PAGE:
After considering all funding options, Paonia trustees approved a 3 percent impact fee on the town's enterprise funds for inclusion in the 2018 draft budget.
The approval came during the annual public budget hearing on Nov. 14. The approximately $43,000 in fees will be placed in a separate street capital improvement fund. The fee will be imposed for one year, and will result in no rate increases to town water, sewer and trash customers. If approved in the draft budget, the board can re-visit the fee for the 2019 budget.
Similar to franchise fees towns charge private utilities for use of rights of way, the fee would be paid out of existing water and/or sanitation revenues to cover their wear and tear on town streets and alleys.
Town administrator Ken Knight suggested the fee in October at the start of the budget process. Knight said that while the fee may not be popular with some, he believes it is a rational decision for trustees to make. Money raised won't take care of everything, but it will add to an already slim budget, said Knight.
After early discussions, the fee was left out of the budget, with the caveat that it could be revisited before the board passes the final draft.
Trustee Dave Bradford, who made the motion, said he was initially opposed, but now sees things differently after grasping the concept of the impacts on enterprise operations to the town's streets. Bradford said he shares others' concerns about imposing a fee on those funds.
"I think it destroys the impetus to move forward on looking for other sources of revenue," said trustee Bill Bear. "What's to stop the town from asking for more later?"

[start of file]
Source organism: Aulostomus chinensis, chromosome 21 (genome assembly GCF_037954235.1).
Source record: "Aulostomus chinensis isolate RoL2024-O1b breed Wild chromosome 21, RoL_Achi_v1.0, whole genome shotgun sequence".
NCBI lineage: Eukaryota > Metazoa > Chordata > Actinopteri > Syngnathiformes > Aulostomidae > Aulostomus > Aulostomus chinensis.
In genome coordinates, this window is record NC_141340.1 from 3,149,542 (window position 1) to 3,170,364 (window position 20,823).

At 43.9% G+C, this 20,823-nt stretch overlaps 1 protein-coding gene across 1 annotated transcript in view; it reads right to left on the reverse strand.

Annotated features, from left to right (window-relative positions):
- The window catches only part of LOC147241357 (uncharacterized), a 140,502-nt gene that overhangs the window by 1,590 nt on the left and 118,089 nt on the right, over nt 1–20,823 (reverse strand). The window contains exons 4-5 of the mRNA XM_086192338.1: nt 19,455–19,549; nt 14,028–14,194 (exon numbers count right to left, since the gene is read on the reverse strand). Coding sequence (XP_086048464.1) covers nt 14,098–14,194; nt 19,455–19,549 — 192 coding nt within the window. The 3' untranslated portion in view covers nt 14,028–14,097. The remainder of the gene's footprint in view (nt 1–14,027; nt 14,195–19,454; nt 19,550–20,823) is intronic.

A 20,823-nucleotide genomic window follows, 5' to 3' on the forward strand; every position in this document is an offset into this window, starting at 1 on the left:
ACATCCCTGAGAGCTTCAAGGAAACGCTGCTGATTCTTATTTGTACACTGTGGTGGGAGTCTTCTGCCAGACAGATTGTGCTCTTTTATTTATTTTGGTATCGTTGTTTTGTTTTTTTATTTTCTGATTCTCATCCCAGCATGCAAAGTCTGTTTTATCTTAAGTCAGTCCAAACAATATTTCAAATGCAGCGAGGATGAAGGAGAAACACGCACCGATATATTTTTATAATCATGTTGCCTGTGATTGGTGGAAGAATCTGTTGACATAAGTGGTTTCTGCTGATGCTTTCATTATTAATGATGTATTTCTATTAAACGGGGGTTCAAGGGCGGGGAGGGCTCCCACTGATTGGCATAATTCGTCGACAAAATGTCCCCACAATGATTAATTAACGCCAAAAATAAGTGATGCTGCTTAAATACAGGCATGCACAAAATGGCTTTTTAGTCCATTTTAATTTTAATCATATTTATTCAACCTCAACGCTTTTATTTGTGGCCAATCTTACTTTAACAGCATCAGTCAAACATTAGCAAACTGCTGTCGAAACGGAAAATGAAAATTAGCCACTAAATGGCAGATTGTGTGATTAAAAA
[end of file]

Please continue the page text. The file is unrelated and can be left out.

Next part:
Trustees considered new information in considering the fee. The town recently lost a police officer and may lose another. Earlier in the meeting trustees also approved renewal of employee health insurance coverage from Rocky Mountain Health Plan. Increases will increase insurance premiums by 46.3 percent and increase deductible and out-of-pocket costs while decreasing overall coverage.
Trustee Karen Budinger started the conversation about the fee, urging the board to consider using it to pay for additional staff. The board will propose an increase in sales taxes in 2018, but that won't help this budget, said Budinger.
While it was considered throughout the drafting of the budget, the fee was not included in the draft, noted Budinger. "This budget is so bare ... There is no slush fund, no provision for staff help. We just keep piling things on staff."
Chelsea Bookout motioned to amend and set one percent aside for staff. The increase in insurance premiums effectively reduces staff take home pay, said Bookout. With increased demands on staff, it's difficult for current staff to even take a vacation, said Bookout. The amendment was defeated in a tiebreaker vote by Mayor Charles Stewart.
Discussion of the budget will be on the Nov. 28 agenda. The board will present a resolution to adopt the final draft of the budget at the Dec. 12 public meeting.
Trustees also approved modification of the town's In-Town Water System Improvements project's Preliminary Engineering Report to add replacement of aging water lines in the 100 blocks of Dorris and Clark avenues to the project for 2018. Since the projects were not included in the original proposal, a public hearing on the modification was required by the Colorado Department of Public Health and Environment in order to qualify for a state revolving fund loan.
Cost of the project and installation of a pressure reducing valve is about $250,000, with funding already secured. The projects will go to bid in 2018.
The board also voted to award the Samuel Wade Bridge repair project to Tribble & Sons Construction, which submitted a bid of $16,299.50. Work is anticipated to begin between late November and mid December.